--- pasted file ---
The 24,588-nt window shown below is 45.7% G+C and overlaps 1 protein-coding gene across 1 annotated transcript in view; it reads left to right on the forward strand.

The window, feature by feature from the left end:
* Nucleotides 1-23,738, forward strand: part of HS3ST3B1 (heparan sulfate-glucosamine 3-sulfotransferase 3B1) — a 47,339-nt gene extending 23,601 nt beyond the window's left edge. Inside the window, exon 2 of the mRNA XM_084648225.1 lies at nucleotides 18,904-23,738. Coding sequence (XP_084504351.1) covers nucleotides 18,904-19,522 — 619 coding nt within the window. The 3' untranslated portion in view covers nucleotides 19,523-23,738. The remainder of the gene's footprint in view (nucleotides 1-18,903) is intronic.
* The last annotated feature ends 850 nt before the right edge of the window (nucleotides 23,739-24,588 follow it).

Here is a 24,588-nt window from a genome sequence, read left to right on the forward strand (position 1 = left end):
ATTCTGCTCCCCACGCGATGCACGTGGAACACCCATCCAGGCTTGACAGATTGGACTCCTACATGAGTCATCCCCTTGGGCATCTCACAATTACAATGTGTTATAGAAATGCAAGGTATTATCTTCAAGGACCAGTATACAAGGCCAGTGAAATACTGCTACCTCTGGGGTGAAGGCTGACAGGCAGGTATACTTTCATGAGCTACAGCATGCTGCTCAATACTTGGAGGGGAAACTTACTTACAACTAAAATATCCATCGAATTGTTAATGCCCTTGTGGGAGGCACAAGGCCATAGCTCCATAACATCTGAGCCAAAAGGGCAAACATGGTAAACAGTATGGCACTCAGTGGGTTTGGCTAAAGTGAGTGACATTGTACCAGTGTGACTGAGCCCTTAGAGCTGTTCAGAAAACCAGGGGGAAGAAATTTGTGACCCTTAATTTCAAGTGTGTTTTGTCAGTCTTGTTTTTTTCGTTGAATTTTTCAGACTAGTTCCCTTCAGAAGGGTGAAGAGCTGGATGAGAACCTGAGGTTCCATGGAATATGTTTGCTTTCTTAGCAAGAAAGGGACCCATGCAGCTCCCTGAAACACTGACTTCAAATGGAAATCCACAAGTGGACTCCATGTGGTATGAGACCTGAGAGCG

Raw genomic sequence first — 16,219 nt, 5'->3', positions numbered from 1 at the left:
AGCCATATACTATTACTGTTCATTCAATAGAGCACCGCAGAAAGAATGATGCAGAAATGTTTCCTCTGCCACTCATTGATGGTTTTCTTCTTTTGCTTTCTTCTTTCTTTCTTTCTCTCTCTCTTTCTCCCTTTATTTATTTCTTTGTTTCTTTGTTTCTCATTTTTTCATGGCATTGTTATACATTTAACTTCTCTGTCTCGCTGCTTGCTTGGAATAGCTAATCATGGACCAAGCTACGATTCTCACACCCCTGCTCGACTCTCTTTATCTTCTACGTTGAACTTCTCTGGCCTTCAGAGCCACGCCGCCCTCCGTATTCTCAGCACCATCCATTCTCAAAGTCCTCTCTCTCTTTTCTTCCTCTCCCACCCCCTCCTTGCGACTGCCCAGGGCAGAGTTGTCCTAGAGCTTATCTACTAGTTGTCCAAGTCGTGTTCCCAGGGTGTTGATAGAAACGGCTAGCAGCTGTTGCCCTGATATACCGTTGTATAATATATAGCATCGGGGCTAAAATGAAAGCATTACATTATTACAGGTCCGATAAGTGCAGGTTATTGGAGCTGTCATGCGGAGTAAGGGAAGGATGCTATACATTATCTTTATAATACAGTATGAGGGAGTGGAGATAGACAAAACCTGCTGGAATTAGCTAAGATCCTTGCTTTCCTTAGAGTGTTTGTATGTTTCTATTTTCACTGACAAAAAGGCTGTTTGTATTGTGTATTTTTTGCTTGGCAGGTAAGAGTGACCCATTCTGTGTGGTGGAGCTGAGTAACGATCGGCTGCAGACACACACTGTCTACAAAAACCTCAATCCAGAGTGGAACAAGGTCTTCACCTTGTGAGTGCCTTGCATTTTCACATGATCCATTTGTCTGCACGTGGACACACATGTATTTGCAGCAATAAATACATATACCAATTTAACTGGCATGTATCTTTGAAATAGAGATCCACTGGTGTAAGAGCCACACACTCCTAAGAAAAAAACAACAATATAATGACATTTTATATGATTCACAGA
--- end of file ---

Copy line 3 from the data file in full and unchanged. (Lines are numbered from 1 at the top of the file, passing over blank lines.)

* Nucleotides 1-23,738, forward strand: part of HS3ST3B1 (heparan sulfate-glucosamine 3-sulfotransferase 3B1) — a 47,339-nt gene extending 23,601 nt beyond the window's left edge. Inside the window, exon 2 of the mRNA XM_084648225.1 lies at nucleotides 18,904-23,738. Coding sequence (XP_084504351.1) covers nucleotides 18,904-19,522 — 619 coding nt within the window. The 3' untranslated portion in view covers nucleotides 19,523-23,738. The remainder of the gene's footprint in view (nucleotides 1-18,903) is intronic.